Stay tuned this week as our young mathematicians learn how to decompose an array to make a more difficult multiplication equation simpler.

Monday, October 17, 2011

The UN people!

This week, we are studying the prefixes re, un, non, and pre. Check out the video's below to see how adding a prefix to the beginning of a word can change the meaning of the word completely!

Thursday, October 13, 2011

All About Patricia Polocco

Who is Patricia Polacco? She is an author and illustrator that has written over 50 books. That’s a lot! She was born on July 11, 1944 in Lansing ,Michiagan and lived on her grandparents farm. Then when she was 41 years old she began writing books. Here are some cool facts about her:

- She struggled reading when she was a child.
-She loves eating apples and popcorn.
-She has 2 goats 1 lamb 2 cats.
-She has two kids one is Traci.
-At the age of 41 her 1st book was published.
-She lived in Caliaforina for almost 37 yeas.

She is a great author you should read her books!

Written by guest bloggers, Samantha and Ashley

Monday, October 10, 2011

Flexible Thinking Young Mathematicians

Thinking flexibly about numbers is one of our goals for students in third grade. Throughout our MI Unit 3, Addition, Subtraction, and the Number System, we’ve been highlighting multiple strategies in Closing Session. We do this because subtraction is the distance between two numbers, and based on the problem, the most efficient strategy isn't always the same strategy. 
In addition, we want students to be able to check their work using a different strategy than the one they used to originally solve the problem. Many times, if a student checks their work with the same strategy, it’s common for them to make the same computational error they did the first time. However, if they make an error in the first solution and then check their work with a second strategy, they are more likely to catch their error.
We are working toward students' ability to recognize, based on the situation, the most efficient strategy with the least likelihood of error, and with the idea that mental math can be one of the most effective ways to solve. For example, we don’t want students to use the traditional algorithm to solve 1000-989, because it would be easy for them to make a computational error when regrouping multiple times. Rather, we want students to recognize that the distance between these two numbers can easily be done by counting up, 989+1=990 and 990+10=1000, therefore the difference is 11.  Of course, in other situations, it’s simply easier to solve using the traditional algorithm like 876-563.  Flexible thinking based on the situation is key.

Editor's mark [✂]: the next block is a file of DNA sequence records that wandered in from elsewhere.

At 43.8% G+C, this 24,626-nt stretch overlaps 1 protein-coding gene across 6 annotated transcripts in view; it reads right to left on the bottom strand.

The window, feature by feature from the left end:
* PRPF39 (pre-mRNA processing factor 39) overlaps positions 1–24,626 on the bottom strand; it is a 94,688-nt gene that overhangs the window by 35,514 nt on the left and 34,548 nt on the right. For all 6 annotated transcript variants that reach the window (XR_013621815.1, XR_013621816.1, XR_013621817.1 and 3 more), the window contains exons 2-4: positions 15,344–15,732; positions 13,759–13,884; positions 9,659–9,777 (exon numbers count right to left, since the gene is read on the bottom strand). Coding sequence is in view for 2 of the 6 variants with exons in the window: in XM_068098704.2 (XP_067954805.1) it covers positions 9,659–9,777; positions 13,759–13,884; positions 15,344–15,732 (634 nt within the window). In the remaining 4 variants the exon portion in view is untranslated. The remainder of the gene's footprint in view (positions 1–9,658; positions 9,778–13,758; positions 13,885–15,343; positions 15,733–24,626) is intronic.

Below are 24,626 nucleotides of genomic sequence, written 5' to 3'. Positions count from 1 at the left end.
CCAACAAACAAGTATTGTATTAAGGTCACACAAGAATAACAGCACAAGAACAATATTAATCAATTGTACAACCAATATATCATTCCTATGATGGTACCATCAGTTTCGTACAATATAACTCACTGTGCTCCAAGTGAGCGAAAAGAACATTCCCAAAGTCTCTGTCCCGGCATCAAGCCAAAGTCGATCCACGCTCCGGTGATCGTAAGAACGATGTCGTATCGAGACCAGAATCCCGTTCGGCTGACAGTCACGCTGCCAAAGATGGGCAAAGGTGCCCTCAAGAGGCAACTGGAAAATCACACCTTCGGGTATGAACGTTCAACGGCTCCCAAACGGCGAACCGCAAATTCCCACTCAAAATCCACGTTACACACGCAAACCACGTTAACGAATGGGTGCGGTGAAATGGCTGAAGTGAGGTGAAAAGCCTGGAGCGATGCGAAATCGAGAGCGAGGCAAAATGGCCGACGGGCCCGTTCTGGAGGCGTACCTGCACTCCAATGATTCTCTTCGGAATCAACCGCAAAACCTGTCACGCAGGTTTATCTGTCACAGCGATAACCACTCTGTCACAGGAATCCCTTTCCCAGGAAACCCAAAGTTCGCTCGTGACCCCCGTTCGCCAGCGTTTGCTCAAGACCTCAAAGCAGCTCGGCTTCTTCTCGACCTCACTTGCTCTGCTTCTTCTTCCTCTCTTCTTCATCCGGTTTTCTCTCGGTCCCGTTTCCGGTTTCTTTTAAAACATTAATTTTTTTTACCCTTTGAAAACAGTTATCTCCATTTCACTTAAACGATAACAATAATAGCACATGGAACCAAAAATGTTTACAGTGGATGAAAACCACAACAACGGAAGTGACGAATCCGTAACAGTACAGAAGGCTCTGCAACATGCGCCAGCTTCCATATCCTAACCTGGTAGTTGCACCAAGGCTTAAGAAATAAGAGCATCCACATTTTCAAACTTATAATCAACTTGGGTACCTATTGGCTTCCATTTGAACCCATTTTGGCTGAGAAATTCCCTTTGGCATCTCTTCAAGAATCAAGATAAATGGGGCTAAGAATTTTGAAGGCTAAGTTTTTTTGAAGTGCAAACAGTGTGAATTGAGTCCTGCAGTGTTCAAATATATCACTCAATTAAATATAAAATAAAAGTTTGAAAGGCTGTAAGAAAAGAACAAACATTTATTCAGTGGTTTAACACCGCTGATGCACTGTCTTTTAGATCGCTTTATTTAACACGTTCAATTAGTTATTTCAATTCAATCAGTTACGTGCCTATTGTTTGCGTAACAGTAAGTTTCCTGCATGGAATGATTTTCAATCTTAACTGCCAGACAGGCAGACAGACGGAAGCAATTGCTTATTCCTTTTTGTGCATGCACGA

In order to develop number flexibility, we’ve been working on several strategies in class.
Sample Problem:  245 - 178 = m
Adding up
Turn the equation into a missing addend 178 + m = 67. Put the number 178 on a number line and count up to the next landmark number. (Landmark numbers have a O or 5 in the ones place.) 178 count up 2 to 180, count up 20 to 200, and then jump 45 from 200 to 245. Adding the jumps gives you the answer, m = 67.

Decompose the number by place value. This is also known as expanded notation. Then, subtract each place value. In this problem, 200-100 = 100, 40-70 = -30, 5-8 = -3, therefore 100-30-3= 67.  Sometimes, this strategy has you in negative numbers, but students know that 0 is the middle of the number system and can flexibly use negative numbers. Some students use this strategy and regroup from the larger place value. If they did that in this problem, they would take a group of 100 from 200 and put 140 in the tens place.

            245  :     200    40    5
          -178  :    -100  +   70  +   8
                            100   - 30  - 3 = 67

Counting backward
245 - 178 = m                                                                    

Put 245 on the open number line and count backward by 178. You can make the jump of 178 any way you want. Most kids jump backward to landmark numbers. 245 jump back 45 is 100, and then jump back 30 is 70, then jump back 3 is 67.  Left to Right
Students think 200 – 100 = 100 and 40 – 70 = -30 and 5 – 8 = -3.
            245  :    
          -178  :   
            100 – 30 – 3
                70 – 3 = 67

Furthermore, in some situations, we also encourage students to compensate. For example,
  56   + 3        59
-47     -3       -44

Remember, the purpose of exposing students to multiple strategies is two-fold. First, students need to be able to solve using two different strategies to check their work, and secondly students will be able to identify the strategy that is most efficient based on the problem. Students who successfully accomplish this have number sense and are able to work with numbers mentally and flexibly. Our students are busy every day becoming young mathematicians.

Friday, October 7, 2011

Math Unit 3 Assessment

In math class, we have been diligently working on our number sense unit. We will have our Unit 3 End of Unit Assessment on Wednesday (10/12/11). The following are some examples of questions that students should be able to answer:

1.) What is the value of the 6 in the number 4,365?
2.) Which inequality sign fits in the between these equations: 65 +10 ___ 95.
3.) How do you write 2,356 in explanded form?
4.) How many groups of ten are in 457? How many ones are left over?
5.) There are 145 first graders and 138 second graders in the dining room. How many students are there in all?
6.) There are 336 marbles in a jar. The marbles are either red or blue. There are 245 blue marbles. How many red marbles are there?

Answer three of these questions in a comment by Tuesday (10/11) and you will earn extra class money! Don't forget to sign your first name only when you leave a comment.